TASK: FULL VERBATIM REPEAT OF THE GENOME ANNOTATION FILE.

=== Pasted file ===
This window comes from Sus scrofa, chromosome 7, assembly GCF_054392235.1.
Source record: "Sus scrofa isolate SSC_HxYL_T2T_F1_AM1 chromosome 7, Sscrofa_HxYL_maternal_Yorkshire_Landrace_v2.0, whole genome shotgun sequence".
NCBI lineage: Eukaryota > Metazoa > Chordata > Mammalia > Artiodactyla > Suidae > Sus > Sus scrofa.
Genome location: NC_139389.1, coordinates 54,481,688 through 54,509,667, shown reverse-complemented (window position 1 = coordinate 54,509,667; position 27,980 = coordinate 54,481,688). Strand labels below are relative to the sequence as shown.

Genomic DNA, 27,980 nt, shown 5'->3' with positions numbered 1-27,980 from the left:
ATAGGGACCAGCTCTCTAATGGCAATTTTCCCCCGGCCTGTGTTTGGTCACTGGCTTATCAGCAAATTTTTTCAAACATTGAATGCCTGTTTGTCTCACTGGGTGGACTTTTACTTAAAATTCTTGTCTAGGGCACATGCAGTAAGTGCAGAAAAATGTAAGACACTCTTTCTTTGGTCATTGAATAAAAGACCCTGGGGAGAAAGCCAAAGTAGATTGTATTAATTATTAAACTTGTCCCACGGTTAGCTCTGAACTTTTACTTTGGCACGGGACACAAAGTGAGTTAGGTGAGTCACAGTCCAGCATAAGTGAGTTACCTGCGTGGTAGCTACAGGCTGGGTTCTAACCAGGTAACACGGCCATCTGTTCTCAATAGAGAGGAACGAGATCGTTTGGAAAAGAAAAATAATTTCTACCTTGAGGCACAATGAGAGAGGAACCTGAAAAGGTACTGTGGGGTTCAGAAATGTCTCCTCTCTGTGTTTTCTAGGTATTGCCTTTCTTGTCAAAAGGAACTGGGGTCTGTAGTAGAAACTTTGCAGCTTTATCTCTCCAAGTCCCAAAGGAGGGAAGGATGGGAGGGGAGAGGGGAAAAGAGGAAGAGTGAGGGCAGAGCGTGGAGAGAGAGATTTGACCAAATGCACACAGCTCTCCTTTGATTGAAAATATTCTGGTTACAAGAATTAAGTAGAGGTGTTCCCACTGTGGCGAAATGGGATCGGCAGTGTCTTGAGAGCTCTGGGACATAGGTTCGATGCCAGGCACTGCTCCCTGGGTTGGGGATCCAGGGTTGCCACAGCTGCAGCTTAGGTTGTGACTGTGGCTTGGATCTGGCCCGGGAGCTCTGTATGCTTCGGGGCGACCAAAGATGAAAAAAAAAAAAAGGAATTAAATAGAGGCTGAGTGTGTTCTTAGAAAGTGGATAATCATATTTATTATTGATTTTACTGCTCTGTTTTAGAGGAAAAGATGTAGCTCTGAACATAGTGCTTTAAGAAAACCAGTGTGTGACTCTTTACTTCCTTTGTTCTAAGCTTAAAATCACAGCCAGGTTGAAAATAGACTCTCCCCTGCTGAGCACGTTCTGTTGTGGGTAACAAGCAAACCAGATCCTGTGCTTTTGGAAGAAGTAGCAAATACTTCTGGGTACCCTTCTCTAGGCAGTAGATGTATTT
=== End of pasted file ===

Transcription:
This window comes from Sus scrofa, chromosome 7, assembly GCF_054392235.1.
Source record: "Sus scrofa isolate SSC_HxYL_T2T_F1_AM1 chromosome 7, Sscrofa_HxYL_maternal_Yorkshire_Landrace_v2.0, whole genome shotgun sequence".
NCBI lineage: Eukaryota > Metazoa > Chordata > Mammalia > Artiodactyla > Suidae > Sus > Sus scrofa.
Genome location: NC_139389.1, coordinates 54,481,688 through 54,509,667, shown reverse-complemented (window position 1 = coordinate 54,509,667; position 27,980 = coordinate 54,481,688). Strand labels below are relative to the sequence as shown.

Genomic DNA, 27,980 nt, shown 5'->3' with positions numbered 1-27,980 from the left:
ATAGGGACCAGCTCTCTAATGGCAATTTTCCCCCGGCCTGTGTTTGGTCACTGGCTTATCAGCAAATTTTTTCAAACATTGAATGCCTGTTTGTCTCACTGGGTGGACTTTTACTTAAAATTCTTGTCTAGGGCACATGCAGTAAGTGCAGAAAAATGTAAGACACTCTTTCTTTGGTCATTGAATAAAAGACCCTGGGGAGAAAGCCAAAGTAGATTGTATTAATTATTAAACTTGTCCCACGGTTAGCTCTGAACTTTTACTTTGGCACGGGACACAAAGTGAGTTAGGTGAGTCACAGTCCAGCATAAGTGAGTTACCTGCGTGGTAGCTACAGGCTGGGTTCTAACCAGGTAACACGGCCATCTGTTCTCAATAGAGAGGAACGAGATCGTTTGGAAAAGAAAAATAATTTCTACCTTGAGGCACAATGAGAGAGGAACCTGAAAAGGTACTGTGGGGTTCAGAAATGTCTCCTCTCTGTGTTTTCTAGGTATTGCCTTTCTTGTCAAAAGGAACTGGGGTCTGTAGTAGAAACTTTGCAGCTTTATCTCTCCAAGTCCCAAAGGAGGGAAGGATGGGAGGGGAGAGGGGAAAAGAGGAAGAGTGAGGGCAGAGCGTGGAGAGAGAGATTTGACCAAATGCACACAGCTCTCCTTTGATTGAAAATATTCTGGTTACAAGAATTAAGTAGAGGTGTTCCCACTGTGGCGAAATGGGATCGGCAGTGTCTTGAGAGCTCTGGGACATAGGTTCGATGCCAGGCACTGCTCCCTGGGTTGGGGATCCAGGGTTGCCACAGCTGCAGCTTAGGTTGTGACTGTGGCTTGGATCTGGCCCGGGAGCTCTGTATGCTTCGGGGCGACCAAAGATGAAAAAAAAAAAAAGGAATTAAATAGAGGCTGAGTGTGTTCTTAGAAAGTGGATAATCATATTTATTATTGATTTTACTGCTCTGTTTTAGAGGAAAAGATGTAGCTCTGAACATAGTGCTTTAAGAAAACCAGTGTGTGACTCTTTACTTCCTTTGTTCTAAGCTTAAAATCACAGCCAGGTTGAAAATAGACTCTCCCCTGCTGAGCACGTTCTGTTGTGGGTAACAAGCAAACCAGATCCTGTGCTTTTGGAAGAAGTAGCAAATACTTCTGGGTACCCTTCTCTAGGCAGTAGATGTATTT